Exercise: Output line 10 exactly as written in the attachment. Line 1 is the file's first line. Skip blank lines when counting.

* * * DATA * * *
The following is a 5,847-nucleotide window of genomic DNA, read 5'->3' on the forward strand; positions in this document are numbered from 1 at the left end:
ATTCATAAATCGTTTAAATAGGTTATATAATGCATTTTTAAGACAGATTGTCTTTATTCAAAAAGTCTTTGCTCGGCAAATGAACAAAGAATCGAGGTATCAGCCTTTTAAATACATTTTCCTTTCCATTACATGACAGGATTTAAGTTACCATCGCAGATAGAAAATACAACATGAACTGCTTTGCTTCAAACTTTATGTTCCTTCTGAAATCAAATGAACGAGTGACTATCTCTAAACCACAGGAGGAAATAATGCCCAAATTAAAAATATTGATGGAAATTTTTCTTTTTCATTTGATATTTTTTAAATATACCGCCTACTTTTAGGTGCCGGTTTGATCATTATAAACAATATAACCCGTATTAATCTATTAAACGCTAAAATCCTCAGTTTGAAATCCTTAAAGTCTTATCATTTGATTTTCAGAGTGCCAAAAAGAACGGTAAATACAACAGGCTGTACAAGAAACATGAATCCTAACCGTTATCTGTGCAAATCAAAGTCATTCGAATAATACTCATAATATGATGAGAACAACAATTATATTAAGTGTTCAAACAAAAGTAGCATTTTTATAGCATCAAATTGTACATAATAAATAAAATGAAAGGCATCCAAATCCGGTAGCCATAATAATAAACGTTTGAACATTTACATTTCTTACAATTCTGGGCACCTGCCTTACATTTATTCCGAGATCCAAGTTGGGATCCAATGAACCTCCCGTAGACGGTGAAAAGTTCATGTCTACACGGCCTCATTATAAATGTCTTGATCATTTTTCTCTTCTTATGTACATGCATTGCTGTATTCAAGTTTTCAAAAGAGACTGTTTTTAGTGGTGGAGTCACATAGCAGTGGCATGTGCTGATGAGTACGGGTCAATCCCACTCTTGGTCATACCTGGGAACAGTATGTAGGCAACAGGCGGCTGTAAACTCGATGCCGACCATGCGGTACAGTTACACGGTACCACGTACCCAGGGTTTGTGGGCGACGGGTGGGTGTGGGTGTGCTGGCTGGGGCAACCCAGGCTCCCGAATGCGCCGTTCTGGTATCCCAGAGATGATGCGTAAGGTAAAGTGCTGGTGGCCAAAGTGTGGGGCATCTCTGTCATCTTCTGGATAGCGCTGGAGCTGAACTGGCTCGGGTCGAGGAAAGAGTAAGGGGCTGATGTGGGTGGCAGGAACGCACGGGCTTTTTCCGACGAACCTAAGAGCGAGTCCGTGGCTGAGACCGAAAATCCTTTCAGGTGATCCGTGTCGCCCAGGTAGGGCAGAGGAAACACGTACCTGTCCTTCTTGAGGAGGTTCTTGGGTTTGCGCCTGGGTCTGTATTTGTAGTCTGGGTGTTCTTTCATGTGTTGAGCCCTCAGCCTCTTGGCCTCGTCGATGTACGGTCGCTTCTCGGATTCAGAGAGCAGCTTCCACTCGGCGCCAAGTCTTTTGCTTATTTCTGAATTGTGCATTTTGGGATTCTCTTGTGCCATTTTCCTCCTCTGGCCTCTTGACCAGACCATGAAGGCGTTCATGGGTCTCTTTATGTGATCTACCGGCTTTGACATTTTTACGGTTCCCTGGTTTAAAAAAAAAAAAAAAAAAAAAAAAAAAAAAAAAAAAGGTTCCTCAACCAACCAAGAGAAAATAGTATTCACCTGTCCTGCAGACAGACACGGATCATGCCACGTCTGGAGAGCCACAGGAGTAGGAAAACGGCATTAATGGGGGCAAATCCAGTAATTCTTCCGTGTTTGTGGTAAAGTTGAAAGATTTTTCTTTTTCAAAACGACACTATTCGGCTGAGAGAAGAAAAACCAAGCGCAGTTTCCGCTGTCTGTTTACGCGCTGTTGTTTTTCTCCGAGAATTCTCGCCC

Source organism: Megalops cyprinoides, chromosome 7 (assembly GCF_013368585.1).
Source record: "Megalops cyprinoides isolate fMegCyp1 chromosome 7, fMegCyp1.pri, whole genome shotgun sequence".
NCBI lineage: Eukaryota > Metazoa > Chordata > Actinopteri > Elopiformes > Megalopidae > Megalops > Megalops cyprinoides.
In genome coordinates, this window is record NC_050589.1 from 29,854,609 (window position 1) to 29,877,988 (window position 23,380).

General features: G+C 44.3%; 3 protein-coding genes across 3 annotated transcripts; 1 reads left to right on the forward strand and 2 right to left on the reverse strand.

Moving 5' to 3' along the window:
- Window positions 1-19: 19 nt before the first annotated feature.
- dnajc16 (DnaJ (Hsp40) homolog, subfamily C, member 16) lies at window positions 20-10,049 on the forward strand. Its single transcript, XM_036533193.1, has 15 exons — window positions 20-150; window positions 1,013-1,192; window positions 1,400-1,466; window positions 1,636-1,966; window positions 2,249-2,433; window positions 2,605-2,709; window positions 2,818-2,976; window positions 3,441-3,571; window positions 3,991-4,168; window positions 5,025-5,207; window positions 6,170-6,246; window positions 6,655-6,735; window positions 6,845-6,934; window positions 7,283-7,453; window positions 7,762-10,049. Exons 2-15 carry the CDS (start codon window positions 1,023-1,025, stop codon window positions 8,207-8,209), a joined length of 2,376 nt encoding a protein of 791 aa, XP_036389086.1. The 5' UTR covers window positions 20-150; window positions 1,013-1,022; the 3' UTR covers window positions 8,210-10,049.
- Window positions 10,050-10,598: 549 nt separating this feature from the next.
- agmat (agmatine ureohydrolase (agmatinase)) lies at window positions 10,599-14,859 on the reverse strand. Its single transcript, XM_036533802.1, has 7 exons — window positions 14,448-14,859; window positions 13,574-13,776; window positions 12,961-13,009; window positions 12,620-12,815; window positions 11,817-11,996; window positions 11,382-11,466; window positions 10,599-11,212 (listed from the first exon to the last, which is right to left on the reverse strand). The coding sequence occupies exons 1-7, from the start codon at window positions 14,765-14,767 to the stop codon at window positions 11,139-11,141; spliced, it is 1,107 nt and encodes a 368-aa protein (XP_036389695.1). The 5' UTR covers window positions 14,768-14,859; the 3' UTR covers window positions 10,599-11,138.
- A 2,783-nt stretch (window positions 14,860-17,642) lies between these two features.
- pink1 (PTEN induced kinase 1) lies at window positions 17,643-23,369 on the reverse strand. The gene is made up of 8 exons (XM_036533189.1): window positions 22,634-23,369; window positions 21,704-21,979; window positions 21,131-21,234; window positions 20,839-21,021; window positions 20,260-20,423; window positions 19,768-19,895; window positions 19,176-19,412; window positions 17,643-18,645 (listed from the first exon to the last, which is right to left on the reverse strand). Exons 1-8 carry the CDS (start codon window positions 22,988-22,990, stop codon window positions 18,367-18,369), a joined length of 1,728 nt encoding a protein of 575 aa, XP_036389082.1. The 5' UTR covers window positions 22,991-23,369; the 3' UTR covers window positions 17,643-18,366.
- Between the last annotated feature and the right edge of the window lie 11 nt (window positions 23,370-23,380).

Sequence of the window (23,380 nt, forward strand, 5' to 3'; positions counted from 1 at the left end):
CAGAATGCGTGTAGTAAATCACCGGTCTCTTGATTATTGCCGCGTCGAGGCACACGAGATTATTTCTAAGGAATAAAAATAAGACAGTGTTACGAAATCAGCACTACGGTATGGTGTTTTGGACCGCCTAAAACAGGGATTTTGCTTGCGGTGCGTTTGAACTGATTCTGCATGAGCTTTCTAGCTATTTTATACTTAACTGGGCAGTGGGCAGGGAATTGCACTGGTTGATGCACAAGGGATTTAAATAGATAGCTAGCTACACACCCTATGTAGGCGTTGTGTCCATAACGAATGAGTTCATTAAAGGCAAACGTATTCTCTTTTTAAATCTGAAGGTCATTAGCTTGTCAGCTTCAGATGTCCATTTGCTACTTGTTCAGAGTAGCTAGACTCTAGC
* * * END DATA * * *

- dnajc16 (DnaJ (Hsp40) homolog, subfamily C, member 16) lies at window positions 20-10,049 on the forward strand. Its single transcript, XM_036533193.1, has 15 exons — window positions 20-150; window positions 1,013-1,192; window positions 1,400-1,466; window positions 1,636-1,966; window positions 2,249-2,433; window positions 2,605-2,709; window positions 2,818-2,976; window positions 3,441-3,571; window positions 3,991-4,168; window positions 5,025-5,207; window positions 6,170-6,246; window positions 6,655-6,735; window positions 6,845-6,934; window positions 7,283-7,453; window positions 7,762-10,049. Exons 2-15 carry the CDS (start codon window positions 1,023-1,025, stop codon window positions 8,207-8,209), a joined length of 2,376 nt encoding a protein of 791 aa, XP_036389086.1. The 5' UTR covers window positions 20-150; window positions 1,013-1,022; the 3' UTR covers window positions 8,210-10,049.